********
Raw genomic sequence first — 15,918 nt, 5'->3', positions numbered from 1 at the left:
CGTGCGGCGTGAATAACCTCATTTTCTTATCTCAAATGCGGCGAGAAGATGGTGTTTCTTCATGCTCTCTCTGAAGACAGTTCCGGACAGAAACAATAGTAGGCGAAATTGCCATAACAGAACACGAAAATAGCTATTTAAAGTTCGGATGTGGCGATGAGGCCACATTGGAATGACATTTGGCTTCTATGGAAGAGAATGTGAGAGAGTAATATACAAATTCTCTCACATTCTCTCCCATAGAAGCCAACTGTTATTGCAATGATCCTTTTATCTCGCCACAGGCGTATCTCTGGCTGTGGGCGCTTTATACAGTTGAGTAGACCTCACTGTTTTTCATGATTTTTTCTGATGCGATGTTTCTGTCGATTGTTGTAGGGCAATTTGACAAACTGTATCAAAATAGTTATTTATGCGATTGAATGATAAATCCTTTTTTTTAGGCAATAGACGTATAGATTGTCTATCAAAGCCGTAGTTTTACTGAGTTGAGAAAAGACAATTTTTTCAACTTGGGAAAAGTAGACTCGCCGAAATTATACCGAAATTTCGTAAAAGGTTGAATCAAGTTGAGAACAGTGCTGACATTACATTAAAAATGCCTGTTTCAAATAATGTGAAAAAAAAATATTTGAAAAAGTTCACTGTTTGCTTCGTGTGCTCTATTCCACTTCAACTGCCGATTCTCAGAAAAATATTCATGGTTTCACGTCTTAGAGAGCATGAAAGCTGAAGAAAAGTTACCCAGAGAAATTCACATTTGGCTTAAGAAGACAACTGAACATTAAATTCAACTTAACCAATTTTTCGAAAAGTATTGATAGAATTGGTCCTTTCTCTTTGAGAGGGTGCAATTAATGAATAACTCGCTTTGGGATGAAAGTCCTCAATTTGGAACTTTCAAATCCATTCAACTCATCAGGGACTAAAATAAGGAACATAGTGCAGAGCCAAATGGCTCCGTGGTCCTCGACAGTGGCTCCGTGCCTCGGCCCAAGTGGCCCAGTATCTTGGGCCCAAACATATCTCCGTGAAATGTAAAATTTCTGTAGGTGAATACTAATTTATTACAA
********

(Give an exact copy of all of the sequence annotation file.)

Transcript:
Raw genomic sequence first — 15,918 nt, 5'->3', positions numbered from 1 at the left:
CGTGCGGCGTGAATAACCTCATTTTCTTATCTCAAATGCGGCGAGAAGATGGTGTTTCTTCATGCTCTCTCTGAAGACAGTTCCGGACAGAAACAATAGTAGGCGAAATTGCCATAACAGAACACGAAAATAGCTATTTAAAGTTCGGATGTGGCGATGAGGCCACATTGGAATGACATTTGGCTTCTATGGAAGAGAATGTGAGAGAGTAATATACAAATTCTCTCACATTCTCTCCCATAGAAGCCAACTGTTATTGCAATGATCCTTTTATCTCGCCACAGGCGTATCTCTGGCTGTGGGCGCTTTATACAGTTGAGTAGACCTCACTGTTTTTCATGATTTTTTCTGATGCGATGTTTCTGTCGATTGTTGTAGGGCAATTTGACAAACTGTATCAAAATAGTTATTTATGCGATTGAATGATAAATCCTTTTTTTTAGGCAATAGACGTATAGATTGTCTATCAAAGCCGTAGTTTTACTGAGTTGAGAAAAGACAATTTTTTCAACTTGGGAAAAGTAGACTCGCCGAAATTATACCGAAATTTCGTAAAAGGTTGAATCAAGTTGAGAACAGTGCTGACATTACATTAAAAATGCCTGTTTCAAATAATGTGAAAAAAAAATATTTGAAAAAGTTCACTGTTTGCTTCGTGTGCTCTATTCCACTTCAACTGCCGATTCTCAGAAAAATATTCATGGTTTCACGTCTTAGAGAGCATGAAAGCTGAAGAAAAGTTACCCAGAGAAATTCACATTTGGCTTAAGAAGACAACTGAACATTAAATTCAACTTAACCAATTTTTCGAAAAGTATTGATAGAATTGGTCCTTTCTCTTTGAGAGGGTGCAATTAATGAATAACTCGCTTTGGGATGAAAGTCCTCAATTTGGAACTTTCAAATCCATTCAACTCATCAGGGACTAAAATAAGGAACATAGTGCAGAGCCAAATGGCTCCGTGGTCCTCGACAGTGGCTCCGTGCCTCGGCCCAAGTGGCCCAGTATCTTGGGCCCAAACATATCTCCGTGAAATGTAAAATTTCTGTAGGTGAATACTAATTTATTACAA